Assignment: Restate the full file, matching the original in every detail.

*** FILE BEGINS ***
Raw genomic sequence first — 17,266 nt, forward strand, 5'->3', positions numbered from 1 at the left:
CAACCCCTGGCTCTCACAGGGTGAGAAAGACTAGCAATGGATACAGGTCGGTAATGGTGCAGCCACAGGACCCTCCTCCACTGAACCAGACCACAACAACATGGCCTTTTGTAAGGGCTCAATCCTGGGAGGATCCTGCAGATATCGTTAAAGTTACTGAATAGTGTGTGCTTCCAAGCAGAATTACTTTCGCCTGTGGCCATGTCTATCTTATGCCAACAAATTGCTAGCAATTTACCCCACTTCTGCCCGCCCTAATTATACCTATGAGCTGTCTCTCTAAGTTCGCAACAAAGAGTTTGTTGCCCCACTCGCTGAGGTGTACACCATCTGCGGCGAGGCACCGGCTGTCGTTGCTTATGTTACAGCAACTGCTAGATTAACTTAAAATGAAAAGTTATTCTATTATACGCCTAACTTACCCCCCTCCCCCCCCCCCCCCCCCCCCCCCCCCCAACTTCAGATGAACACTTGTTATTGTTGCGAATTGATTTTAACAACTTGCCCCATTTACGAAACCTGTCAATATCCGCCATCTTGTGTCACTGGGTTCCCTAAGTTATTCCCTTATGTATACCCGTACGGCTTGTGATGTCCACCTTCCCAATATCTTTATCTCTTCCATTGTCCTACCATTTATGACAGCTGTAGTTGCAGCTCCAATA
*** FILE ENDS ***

Raw genomic sequence first — 17,266 nt, forward strand, 5'->3', positions numbered from 1 at the left:
CAACCCCTGGCTCTCACAGGGTGAGAAAGACTAGCAATGGATACAGGTCGGTAATGGTGCAGCCACAGGACCCTCCTCCACTGAACCAGACCACAACAACATGGCCTTTTGTAAGGGCTCAATCCTGGGAGGATCCTGCAGATATCGTTAAAGTTACTGAATAGTGTGTGCTTCCAAGCAGAATTACTTTCGCCTGTGGCCATGTCTATCTTATGCCAACAAATTGCTAGCAATTTACCCCACTTCTGCCCGCCCTAATTATACCTATGAGCTGTCTCTCTAAGTTCGCAACAAAGAGTTTGTTGCCCCACTCGCTGAGGTGTACACCATCTGCGGCGAGGCACCGGCTGTCGTTGCTTATGTTACAGCAACTGCTAGATTAACTTAAAATGAAAAGTTATTCTATTATACGCCTAACTTACCCCCCTCCCCCCCCCCCCCCCCCCCCCCCCCCCAACTTCAGATGAACACTTGTTATTGTTGCGAATTGATTTTAACAACTTGCCCCATTTACGAAACCTGTCAATATCCGCCATCTTGTGTCACTGGGTTCCCTAAGTTATTCCCTTATGTATACCCGTACGGCTTGTGATGTCCACCTTCCCAATATCTTTATCTCTTCCATTGTCCTACCATTTATGACAGCTGTAGTTGCAGCTCCAATA